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Disyllabic Contraction in Taiwan Mandarin: Modelling the Complexity in Variation with Optimality Theory

This is the abstract of a TULCON14 presentation.

Haili Su (University of Toronto)

The phenomenon of syllable contraction has been a major source of regional and idiosyncratic  variations among Chinese languages. It is especially salient in the daily use of Taiwan Mandarin (TM), the predominant Standard Chinese (SC) variety spoken in Taiwan. The term syllable  contraction refers to the shortening of a word by omitting one or more of its segments, usually  during casual, spontaneous speech. There has been rich scholarly literature on the phonetic  qualities, phonological distribution, pragmatics and motivations for syllabic contraction in TM.  Yet little analysis was done on how the contracted forms are produced, which is unlikely an  arbitrary process. To provide an account for the mainly phonological process, I analyzed the  fully contracted forms gathered from Kuo (2010), Tseng (2005), and Chung (2006). The term  full contraction refers to the monosyllabic contracted forms of disyllabic words. Here are two  examples: 

(1) /tʂɭ.taw/ 🡪 [tʂaw] (知道 zhī dào) ‘to know’ (Kuo, 2010) 

(2) /ni.mən/ 🡪 [nim] (你們 niˇ mén) 2PL(Chung, 2006, Tseng, 2005) 

With the data, it is not difficult to see patterns behind the contraction. First, most of these  contracted forms retain the original left and right edges, and one of the original nuclei as its  nucleus. But the edge-alignment is not always the case. What factors dictates the choice of  nucleus is also crucial to be accounted. More unusually, what is happening when the contracted  forms like (2) that appear to have violated the basic SC phonotactics? What could be the  phonological and non-phonological—specifically, morphological—factors behind it? Finally, the  gradient nature of this variation means that not everyone contracts the same words in the same  ways all the time. A model for the derivation mechanism needs to take all these questions into  consideration.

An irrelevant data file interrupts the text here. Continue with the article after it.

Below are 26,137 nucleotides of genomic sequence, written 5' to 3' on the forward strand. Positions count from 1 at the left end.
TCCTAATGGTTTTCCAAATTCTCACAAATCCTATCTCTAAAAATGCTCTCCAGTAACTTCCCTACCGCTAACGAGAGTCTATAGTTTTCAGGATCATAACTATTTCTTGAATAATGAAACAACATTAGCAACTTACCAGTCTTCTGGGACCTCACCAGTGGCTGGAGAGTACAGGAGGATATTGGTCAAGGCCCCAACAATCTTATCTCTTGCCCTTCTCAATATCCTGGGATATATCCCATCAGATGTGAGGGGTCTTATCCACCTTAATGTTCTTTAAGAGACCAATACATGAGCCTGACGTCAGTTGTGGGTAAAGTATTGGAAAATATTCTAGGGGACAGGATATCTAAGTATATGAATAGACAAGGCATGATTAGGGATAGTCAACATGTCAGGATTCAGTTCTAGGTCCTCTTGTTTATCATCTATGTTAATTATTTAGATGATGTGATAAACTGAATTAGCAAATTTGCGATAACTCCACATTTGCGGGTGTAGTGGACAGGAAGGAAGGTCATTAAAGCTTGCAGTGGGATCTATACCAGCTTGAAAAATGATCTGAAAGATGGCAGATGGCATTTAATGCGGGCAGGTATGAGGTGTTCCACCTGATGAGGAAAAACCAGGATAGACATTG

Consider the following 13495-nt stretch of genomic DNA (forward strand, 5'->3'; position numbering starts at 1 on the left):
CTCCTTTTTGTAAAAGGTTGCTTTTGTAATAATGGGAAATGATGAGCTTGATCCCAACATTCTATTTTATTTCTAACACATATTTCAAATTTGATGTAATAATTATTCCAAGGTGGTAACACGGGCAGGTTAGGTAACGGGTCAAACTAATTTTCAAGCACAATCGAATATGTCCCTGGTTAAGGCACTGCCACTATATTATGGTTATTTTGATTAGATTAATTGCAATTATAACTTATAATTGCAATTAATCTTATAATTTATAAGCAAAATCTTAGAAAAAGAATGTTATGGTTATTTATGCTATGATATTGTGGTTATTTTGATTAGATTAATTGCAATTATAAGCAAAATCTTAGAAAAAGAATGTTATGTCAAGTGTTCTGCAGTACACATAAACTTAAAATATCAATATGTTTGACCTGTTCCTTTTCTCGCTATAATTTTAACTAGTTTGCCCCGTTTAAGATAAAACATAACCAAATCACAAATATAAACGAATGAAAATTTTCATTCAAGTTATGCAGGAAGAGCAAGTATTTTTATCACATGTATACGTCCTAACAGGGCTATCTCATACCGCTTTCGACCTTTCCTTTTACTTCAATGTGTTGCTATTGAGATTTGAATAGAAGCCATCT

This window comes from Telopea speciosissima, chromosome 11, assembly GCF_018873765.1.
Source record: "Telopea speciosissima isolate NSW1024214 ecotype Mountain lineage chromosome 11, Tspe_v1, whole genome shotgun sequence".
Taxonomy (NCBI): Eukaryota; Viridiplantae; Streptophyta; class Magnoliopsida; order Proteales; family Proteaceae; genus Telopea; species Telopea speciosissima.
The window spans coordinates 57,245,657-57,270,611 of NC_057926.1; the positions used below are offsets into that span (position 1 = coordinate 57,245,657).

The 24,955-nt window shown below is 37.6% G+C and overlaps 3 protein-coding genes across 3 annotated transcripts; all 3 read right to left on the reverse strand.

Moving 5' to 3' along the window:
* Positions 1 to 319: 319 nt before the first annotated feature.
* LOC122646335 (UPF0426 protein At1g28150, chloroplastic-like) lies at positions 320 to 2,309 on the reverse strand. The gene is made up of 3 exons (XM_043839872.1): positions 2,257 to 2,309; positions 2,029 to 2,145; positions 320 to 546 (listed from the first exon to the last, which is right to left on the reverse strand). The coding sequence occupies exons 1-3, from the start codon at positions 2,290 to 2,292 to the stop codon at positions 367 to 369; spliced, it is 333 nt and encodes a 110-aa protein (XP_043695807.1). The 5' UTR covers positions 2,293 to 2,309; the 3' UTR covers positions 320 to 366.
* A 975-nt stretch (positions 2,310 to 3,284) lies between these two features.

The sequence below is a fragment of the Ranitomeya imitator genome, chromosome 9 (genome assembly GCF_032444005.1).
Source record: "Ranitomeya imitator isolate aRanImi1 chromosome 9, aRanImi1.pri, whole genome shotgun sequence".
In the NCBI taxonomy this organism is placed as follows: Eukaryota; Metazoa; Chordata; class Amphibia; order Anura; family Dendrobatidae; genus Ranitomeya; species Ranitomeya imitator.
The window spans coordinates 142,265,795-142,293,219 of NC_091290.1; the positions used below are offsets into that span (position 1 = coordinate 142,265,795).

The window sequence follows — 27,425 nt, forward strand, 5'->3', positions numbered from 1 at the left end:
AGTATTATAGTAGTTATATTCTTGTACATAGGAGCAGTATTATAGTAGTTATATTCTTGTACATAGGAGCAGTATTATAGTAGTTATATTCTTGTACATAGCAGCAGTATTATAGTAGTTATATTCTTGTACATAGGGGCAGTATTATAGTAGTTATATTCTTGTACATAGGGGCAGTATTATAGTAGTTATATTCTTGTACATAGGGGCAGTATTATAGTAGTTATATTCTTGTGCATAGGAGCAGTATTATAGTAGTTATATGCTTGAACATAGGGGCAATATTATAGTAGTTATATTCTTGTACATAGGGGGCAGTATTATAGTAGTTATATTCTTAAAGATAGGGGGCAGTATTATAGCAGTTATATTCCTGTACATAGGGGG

In my paper, I attempt to account for these disyllabic contraction forms with analyses under the  Optimality Theory (OT) framework. The analyses establish that the full contraction process of  disyllabic words in TM likely starts with edge-association, but only with the left edge—in contrast to the Edge-in theory common to account for contraction in other Chinese varieties. The  second most important set of constraints concerns the nucleus of the contracted form, which is  revealed to be determined by a sonority hierarchy that is language-specific (a > e > {o, ɤ} > ə >  {i, y} > u). There is also a constraint to motivate to maximize the output syllable, yet it is subject  to the constraint to preserve the original linear order of the segments. It is also found when there  are two possibilities of glides and/or nasals right edges, nasals are preferred. Lastly, when the  two potential right edges are equally ranked, the alignment constraint prefers the right edge of  the input. The analyses reveal the prominence of the sonority of a segment in the contraction  process in Taiwan Mandarin, while suggesting the low priority of the right edge—likely due to  lower number of syllable codas in SC than other Chinese varieties. Then, through examining the  cases that violate the phonotactics of SC, I will also discuss the possible phonological,  morphological, semantic, and sociolinguistic motivation behind these examples, including the  influence of Taiwan Southern Min (Taiwanese). Though more data is needed for further analysis